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Greater Assistance to Return to Work in NSW

December 12, 2016

Stricter return to work provisions in NSW are giving injured employees greater financial assistance to get back on the job.

One of the most important objectives of any workers compensation system is to ensure that injured employees are returned to suitable jobs as quickly as possible, so they can earn an income, employers are not left with workforce gaps, and the government and insurers are able to minimise outgoing payments and get injured parties off the books.

But despite these objectives, many NSW workers have not been assisted by their employers through the facilitation of a return to work program.

Cue changes to legislation

An independent review of workers compensation legislation in 2014 found there was a lack of support to deal with barriers to returning to work, such as training and location.

The review, carried out by the Centre for International Economics, reveals that injured workers have been left without any employment, or have been funnelled into industries in which they are not trained or do not wish to work. 

In order to address these issues, further reforms to the NSW Workers Compensation Scheme were announced in August last year, with the changes introduced in the Workers Compensation Amendment Act 2015.

The most recent tranche of changes came into force in April.

The key changes and what they mean for injured workers

The most important changes to return to work rights are:

  • New employment assistance. The majority of injured workers will soon be able to claim new employment assistance. This is intended to help locate work with a new employer, and includes assistance with transportation, childcare, education and training, equipment, clothing and similar services up to the value of $1,000. To be eligible for the employment assistance, workers must demonstrate that they cannot return to their former employer due to their injury, and must show that an offer of employment from a new employer.
  • Additional vocational assistance training. Workers who have either exhausted their new employment assistance or are not eligible to receive it may also participate in vocational assistance programs provided by the new State Insurance Regulatory Authority (SIRA), which was created in late 2015.
  • Additional education and training to facilitate a return to work. Injured workers may be entitled to up to $8,000 for education and training expenses if they have been assessed with a permanent impairment of 20% or more and have been receiving or will receive weekly payments for more than 78 weeks. The training must also be intended to facilitate a return to work, and be provided by an organisation with appropriate credentials.

What about employers?

From an employer’s perspective, the changes introduced under the Workers Compensation Amendment Act 2015 and the State Insurance and Care Governance Act 2015 mean that organisations with good return to work statistics (including short timeframes) will be rewarded with premium reductions of between 5 and 20%.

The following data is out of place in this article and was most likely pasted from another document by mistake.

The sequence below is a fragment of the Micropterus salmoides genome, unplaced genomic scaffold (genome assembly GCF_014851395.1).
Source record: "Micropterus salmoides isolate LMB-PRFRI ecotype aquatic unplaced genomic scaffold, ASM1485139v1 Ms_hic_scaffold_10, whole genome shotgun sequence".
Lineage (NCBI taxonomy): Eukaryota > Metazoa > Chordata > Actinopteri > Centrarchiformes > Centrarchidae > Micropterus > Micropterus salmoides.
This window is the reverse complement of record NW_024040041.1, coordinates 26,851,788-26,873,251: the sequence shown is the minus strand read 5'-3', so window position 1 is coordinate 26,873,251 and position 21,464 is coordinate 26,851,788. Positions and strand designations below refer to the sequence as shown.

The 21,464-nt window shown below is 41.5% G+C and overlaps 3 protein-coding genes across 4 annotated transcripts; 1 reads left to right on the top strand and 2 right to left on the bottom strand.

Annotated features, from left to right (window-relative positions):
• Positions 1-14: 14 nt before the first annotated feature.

Where do vocational and functional assessments come in?

Insurers are entitled to make an assessment of whether an injured worker is capable of a return to work, whether in their former employment or at all. If it is determined that the worker has capacity for some kind of work, it is the employer’s responsibility (as far as reasonably possible) to locate suitable work.

In order to make a determination for fitness, vocational and functional assessments can help to establish:

  • The capacity of the injured worker to return to their former role.
  • What additional rehabilitation is required (if any) to assist the worker in returning to their former employment.
  • If the injured worker cannot return to their former employment, in what circumstances they might be able to return to work.
  • The worker’s interests and their aptitude for particular roles.
  • What additional training/education/study may be required before the worker can be redeployed in a new job.
  • What the limits of the injured worker’s capacity are likely to be.

Vocational assessments also include an assessment of the labour market and the viability of a particular occupation.

Contact us to find out how our vocational and functional assessments can assist in the determination of suitable roles, and an injured employee’s fitness for work.

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Sources:

http://www.legislation.nsw.gov.au/acts/2015-18.pdf

http://insurancereforms.nsw.gov.au/media-release-11/

http://insurancereforms.nsw.gov.au/media-release-9/

http://insurancereforms.nsw.gov.au/benefits-for-employers/

http://www.thecie.com.au/wp-content/uploads/2014/06/Embargo-CIE-Final-Report_NSW-Workers-Comp-Statutory-Review-300614.pdf